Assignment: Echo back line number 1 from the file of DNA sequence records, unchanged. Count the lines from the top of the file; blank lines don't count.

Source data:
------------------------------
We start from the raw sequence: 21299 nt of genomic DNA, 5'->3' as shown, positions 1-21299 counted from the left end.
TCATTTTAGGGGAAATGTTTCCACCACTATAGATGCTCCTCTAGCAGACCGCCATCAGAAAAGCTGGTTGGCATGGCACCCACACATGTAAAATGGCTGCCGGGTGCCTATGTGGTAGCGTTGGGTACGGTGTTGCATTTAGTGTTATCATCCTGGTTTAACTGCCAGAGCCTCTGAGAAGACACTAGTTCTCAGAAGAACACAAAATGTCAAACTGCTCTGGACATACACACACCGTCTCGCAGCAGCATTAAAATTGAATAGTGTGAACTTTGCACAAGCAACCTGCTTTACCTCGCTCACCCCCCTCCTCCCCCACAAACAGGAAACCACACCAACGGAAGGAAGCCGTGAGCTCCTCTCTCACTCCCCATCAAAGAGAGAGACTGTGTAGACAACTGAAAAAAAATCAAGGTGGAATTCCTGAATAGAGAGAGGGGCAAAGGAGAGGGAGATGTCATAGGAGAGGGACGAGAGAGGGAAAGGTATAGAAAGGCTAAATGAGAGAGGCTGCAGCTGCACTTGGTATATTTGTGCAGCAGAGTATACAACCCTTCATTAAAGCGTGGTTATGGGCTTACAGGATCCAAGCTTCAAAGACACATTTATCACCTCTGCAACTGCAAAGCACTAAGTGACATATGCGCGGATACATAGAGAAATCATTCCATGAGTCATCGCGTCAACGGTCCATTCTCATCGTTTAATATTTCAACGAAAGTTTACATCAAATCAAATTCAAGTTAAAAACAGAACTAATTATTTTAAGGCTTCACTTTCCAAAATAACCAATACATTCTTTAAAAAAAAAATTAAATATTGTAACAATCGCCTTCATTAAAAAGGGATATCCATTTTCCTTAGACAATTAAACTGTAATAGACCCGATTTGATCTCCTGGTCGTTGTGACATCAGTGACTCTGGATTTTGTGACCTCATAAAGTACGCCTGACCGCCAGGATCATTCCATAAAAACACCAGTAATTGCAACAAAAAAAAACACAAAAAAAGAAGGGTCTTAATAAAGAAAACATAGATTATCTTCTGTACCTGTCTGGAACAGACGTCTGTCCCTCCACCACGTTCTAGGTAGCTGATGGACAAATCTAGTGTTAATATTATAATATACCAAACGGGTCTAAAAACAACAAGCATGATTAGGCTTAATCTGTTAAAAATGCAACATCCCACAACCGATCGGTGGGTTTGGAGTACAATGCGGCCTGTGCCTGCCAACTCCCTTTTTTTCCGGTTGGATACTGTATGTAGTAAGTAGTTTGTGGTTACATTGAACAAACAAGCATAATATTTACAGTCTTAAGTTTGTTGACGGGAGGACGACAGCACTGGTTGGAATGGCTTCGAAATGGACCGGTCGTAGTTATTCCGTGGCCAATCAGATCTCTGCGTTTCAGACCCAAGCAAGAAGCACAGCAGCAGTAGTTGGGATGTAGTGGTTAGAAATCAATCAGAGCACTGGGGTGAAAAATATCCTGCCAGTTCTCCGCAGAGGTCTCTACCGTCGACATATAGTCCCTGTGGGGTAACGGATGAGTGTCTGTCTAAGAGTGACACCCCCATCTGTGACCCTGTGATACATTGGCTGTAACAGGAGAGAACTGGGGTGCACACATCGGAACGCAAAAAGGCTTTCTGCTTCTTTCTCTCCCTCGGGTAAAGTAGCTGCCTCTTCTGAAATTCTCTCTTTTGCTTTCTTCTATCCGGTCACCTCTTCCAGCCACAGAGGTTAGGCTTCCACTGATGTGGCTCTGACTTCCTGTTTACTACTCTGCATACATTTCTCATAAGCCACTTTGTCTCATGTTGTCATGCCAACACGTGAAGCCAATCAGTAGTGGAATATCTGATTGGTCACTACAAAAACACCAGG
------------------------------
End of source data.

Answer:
We start from the raw sequence: 21299 nt of genomic DNA, 5'->3' as shown, positions 1-21299 counted from the left end.